Voices Wednesday, June 11, 2014 - 05:30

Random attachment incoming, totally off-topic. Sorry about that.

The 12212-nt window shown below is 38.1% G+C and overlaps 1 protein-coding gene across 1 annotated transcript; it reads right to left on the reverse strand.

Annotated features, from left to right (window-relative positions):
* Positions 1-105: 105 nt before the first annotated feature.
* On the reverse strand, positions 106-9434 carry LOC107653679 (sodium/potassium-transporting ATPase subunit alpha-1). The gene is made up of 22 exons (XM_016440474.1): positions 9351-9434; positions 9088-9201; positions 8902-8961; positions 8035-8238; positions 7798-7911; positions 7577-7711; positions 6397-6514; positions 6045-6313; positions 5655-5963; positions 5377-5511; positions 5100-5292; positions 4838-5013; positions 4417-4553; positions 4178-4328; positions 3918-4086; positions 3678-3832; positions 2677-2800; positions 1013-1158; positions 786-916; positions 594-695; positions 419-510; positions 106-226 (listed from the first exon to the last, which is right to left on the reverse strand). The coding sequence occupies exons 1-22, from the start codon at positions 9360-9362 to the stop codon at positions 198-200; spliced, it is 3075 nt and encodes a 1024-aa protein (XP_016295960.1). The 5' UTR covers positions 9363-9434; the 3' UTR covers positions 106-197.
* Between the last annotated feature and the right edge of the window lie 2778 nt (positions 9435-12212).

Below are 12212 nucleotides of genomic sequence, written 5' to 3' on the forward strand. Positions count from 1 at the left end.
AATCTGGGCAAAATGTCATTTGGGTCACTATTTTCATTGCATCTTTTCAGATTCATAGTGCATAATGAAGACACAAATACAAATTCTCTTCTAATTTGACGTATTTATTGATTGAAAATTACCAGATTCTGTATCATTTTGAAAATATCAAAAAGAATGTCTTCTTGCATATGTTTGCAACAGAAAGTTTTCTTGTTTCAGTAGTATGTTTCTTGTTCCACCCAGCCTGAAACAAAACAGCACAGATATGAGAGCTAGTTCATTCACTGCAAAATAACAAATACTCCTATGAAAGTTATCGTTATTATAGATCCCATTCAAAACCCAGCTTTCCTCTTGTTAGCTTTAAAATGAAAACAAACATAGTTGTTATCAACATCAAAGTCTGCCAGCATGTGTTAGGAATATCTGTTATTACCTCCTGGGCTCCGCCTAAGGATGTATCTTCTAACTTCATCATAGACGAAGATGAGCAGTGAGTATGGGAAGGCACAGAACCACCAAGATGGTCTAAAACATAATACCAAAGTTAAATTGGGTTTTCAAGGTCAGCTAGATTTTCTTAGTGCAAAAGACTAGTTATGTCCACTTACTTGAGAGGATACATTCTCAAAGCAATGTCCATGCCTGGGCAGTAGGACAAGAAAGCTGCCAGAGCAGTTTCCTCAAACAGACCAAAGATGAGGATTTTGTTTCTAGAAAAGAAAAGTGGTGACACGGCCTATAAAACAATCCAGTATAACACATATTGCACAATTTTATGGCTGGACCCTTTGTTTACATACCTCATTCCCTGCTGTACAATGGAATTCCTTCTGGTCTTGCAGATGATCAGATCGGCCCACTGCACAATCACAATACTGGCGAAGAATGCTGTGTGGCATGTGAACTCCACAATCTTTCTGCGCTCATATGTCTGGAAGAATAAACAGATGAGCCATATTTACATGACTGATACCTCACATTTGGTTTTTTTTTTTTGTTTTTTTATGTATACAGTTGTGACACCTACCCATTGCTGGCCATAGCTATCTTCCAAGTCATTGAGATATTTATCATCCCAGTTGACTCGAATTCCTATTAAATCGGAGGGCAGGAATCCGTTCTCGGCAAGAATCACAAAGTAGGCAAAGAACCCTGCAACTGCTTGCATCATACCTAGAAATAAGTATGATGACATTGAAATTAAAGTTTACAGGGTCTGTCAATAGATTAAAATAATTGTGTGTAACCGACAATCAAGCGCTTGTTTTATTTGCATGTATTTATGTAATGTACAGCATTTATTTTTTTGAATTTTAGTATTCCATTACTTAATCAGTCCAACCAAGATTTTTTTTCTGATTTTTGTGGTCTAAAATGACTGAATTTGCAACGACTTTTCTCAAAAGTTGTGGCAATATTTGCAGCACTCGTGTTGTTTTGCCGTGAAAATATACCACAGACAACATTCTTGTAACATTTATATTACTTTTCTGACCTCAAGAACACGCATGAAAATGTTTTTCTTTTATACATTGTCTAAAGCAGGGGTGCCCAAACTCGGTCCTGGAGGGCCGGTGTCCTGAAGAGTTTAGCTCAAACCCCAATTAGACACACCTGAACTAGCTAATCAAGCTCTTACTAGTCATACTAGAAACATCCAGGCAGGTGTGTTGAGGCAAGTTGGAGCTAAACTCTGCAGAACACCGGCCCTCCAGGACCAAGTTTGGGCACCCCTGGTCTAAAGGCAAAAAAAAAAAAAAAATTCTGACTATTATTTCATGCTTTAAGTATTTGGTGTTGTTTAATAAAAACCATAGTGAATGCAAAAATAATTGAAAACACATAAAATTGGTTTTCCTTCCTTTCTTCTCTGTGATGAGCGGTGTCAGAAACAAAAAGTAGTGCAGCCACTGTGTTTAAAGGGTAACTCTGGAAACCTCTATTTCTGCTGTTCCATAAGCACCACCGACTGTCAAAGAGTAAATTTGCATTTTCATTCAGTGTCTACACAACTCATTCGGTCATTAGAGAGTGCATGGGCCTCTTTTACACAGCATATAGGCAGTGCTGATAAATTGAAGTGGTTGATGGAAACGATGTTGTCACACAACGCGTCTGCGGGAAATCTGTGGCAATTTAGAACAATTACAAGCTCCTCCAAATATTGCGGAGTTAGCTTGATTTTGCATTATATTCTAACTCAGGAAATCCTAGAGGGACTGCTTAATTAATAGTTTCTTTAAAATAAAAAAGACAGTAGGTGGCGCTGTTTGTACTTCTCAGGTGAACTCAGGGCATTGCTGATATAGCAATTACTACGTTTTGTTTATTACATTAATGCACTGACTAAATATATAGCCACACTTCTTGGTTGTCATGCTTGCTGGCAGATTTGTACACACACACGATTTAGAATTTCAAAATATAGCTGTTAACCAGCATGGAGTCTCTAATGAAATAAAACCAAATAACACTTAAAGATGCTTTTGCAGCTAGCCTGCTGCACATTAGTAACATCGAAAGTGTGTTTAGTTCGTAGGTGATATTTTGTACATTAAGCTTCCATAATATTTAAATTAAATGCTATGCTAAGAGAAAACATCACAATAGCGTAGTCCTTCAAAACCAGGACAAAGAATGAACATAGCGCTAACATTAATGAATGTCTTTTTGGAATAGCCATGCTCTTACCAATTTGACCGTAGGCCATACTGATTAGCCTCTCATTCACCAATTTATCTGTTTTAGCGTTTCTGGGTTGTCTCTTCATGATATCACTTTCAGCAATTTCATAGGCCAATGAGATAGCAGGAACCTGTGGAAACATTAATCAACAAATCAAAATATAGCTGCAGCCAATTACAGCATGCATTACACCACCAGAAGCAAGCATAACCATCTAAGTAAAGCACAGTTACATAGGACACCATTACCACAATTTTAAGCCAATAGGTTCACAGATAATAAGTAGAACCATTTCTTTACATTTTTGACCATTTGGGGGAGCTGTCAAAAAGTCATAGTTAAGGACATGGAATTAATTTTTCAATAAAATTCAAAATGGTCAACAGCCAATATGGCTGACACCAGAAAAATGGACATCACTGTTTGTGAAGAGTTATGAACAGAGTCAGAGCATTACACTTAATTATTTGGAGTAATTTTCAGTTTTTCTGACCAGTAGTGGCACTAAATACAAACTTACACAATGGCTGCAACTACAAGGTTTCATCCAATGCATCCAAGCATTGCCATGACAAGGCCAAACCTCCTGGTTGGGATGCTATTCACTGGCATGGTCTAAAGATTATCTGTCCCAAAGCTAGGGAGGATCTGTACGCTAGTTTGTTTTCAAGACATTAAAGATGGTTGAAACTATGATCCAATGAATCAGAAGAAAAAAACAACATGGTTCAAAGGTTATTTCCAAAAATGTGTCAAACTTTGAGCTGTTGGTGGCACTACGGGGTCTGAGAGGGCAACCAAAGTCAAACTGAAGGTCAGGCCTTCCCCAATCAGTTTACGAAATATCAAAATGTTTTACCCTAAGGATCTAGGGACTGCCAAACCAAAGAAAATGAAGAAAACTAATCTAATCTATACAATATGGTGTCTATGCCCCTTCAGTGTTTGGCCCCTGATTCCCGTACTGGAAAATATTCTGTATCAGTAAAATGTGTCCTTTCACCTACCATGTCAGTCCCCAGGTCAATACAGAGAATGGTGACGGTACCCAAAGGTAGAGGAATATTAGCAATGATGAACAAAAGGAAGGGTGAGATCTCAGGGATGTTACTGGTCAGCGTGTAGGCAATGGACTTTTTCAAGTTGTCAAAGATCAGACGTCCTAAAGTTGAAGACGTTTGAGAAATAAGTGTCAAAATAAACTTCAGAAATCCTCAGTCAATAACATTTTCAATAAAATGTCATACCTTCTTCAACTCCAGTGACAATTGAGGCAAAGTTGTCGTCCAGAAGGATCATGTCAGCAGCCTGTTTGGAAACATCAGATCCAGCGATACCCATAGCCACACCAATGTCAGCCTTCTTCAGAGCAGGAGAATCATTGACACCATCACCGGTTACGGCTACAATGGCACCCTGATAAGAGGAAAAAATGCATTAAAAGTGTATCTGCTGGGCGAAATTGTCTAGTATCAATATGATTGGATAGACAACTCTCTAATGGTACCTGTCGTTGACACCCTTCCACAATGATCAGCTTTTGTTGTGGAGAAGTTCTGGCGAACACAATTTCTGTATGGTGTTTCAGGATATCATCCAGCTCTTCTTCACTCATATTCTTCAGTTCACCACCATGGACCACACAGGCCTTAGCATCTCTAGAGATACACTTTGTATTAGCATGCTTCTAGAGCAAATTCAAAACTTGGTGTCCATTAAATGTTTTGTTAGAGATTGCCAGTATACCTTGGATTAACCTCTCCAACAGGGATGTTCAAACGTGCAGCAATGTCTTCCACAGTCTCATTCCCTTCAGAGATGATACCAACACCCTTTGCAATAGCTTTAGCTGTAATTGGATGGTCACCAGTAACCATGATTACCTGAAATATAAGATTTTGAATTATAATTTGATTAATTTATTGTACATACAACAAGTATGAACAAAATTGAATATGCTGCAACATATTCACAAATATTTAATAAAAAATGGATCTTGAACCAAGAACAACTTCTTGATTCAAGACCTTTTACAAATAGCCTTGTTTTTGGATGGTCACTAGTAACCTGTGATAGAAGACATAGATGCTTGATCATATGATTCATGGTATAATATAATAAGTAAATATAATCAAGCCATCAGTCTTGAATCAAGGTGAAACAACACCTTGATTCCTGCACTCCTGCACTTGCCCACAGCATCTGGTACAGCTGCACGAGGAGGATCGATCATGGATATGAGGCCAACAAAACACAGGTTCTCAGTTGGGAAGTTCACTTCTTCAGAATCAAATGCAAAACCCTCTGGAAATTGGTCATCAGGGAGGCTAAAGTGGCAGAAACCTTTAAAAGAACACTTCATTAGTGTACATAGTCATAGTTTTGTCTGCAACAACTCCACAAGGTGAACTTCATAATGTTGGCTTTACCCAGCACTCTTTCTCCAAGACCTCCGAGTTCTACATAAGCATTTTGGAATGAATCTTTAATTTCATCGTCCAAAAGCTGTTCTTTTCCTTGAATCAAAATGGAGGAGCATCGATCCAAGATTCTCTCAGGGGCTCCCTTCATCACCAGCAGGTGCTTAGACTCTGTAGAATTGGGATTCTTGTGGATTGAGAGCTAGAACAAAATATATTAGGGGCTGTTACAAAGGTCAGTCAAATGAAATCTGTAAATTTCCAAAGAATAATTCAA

Alankrita Anand | The News Minute | June 10, 2014 | 4.23 pm IST In a recent meeting with Prime Minister Narendra Modi, KArnataka Chief Minsiter Siddaramaiah urged the PM to convene a meeting of all Chief Ministers to push for the evolution of a nation-wide policy on making vernacular languages a medium of instruction in primary schools.The debate over the medium of instruction in primary schools in Karnataka has once again taken centre stage with the recent Supreme Court ruling. In May, the court ruled that parents, and not the State, should decide what language their children are taught in. According to the 1994 Language Policy of the Karnataka government, the medium of instruction in all primary schools was to be Kannada, the ‘mother tongue’. However, this policy ran into trouble with most private schools and eventually, in 2008, the Karnataka High Court struck down those clauses of the Policy that mandated the use of Kannada.  The verdict was challenged in the Supreme Court and a petition sought to overrule it. But the SC, on May 6, quashed the policy. (The Karnataka government was set to file a review petition by the 5th of June).  The problem The desire to impose Kannada as the medium for instruction in all government-recognized schools saw resistance from most private schools across the state on the premise that it is parents who should choose what language their children learn in.  The state government’s position on the issue is not feasible for multiple reasons, the most important one being that Kannada is not the mother tongue of all primary schools students in Karnataka. Against this context, the government’s stance would lead to a case of imposition of a language.  In case of a diverse population with different linguistic backgrounds, where is the unifying element? As foreign as it may be, English as a language of instruction in schools serves as the element of uniformity and is less controversial than the use of Hindi as a unifying language. And again, this uniformity does not have to be imposed, each parent can choose between schools with English, Kannada or a third language as its medium of instruction.  The Union Education Ministry (now HRD), in its 1968 National Policy Resolution had spelt out the ‘three language formula’ under which children in the Hindi speaking states were to be taught three languages, i.e., Hindi, English and one of the local languages and those in non-Hindi-speaking states were to be taught the local language, English and Hindi.  This formula was developed in keeping with the demand of the non-Hindi speaking states. While following this would be a legitimate and practical course to follow, the imposition of Kannada to promote an indigenous language (and the culture attached to it) will perceptibly face opposition in the kind of environment that the country and especially the cosmopolitan sections of it are aspiring towards.  In spite of all moves to stick to indigenous languages, an example being the lobby pushing for the recognition of Maithili as a medium of instruction, it is an undeniable fact that English has become a language that opens doors to opportunities.  The other extreme However, there is another side to this story, and that is seen when the term ‘opportunities’ becomes interchangeable with ‘social ladder’ which in turn converts it into a question of social status.  The case of Prime Minister Narendra Modi joining the league of world leaders who do not wish to use English may be an exception but the desire among parents to want their children to learn English remains, and this is not necessarily a bad thing.  It becomes a bad thing only when it is pushed to the other extreme by schools awarding ‘negative points’ and ‘black badges’ to students for speaking in their mother tongues. Yes, it is a most crafty way to teach English and make students fluent in it but it runs into trouble when in the long haul, it leads to denigration in the importance of one’s mother tongue.  Not allowing a child to speak in her or his mother tongue is tantamount to curbing her or his freedom of speech and expression. The law:  The status of languages - according to Article 343 (1), the official languages of the Union Government (and not of India) are Hindi and English while individual states are free to choose their own official languages. According to Article 350A of the Constitution, each state should endeavour to provide facilities for instruction in the mother tongue at the primary level. While this was done keeping in mind the need to protect linguistic minorities, the SC verdict has reiterated how the State cannot dictate or make compulsory the medium of instruction to be a particular language.  The Karnataka HC, in its 2008 ruling, had stated that doing so would violate Article 19 (1) (g) - the right to practice any profession, or to carry on any occupation, trade or business, Article 26 - Freedom to manage religious affairs subject to public order, morality and health and Article 30 (1)- all minorities, whether based on religion or language, shall have the right to establish and administer educational institutions of their choice of the Constitution. The Yeddyurappa government had sought to highlight Section 29 (2) (f) of the RTE Act according to which the medium of instruction, as far as practicable, shall be in the child’s mother tongue. With the Karnataka Chief Minister intent on starting a campaign to make mother tongue the medium of instruction, this may encourage other regional satraps to go the same way. 
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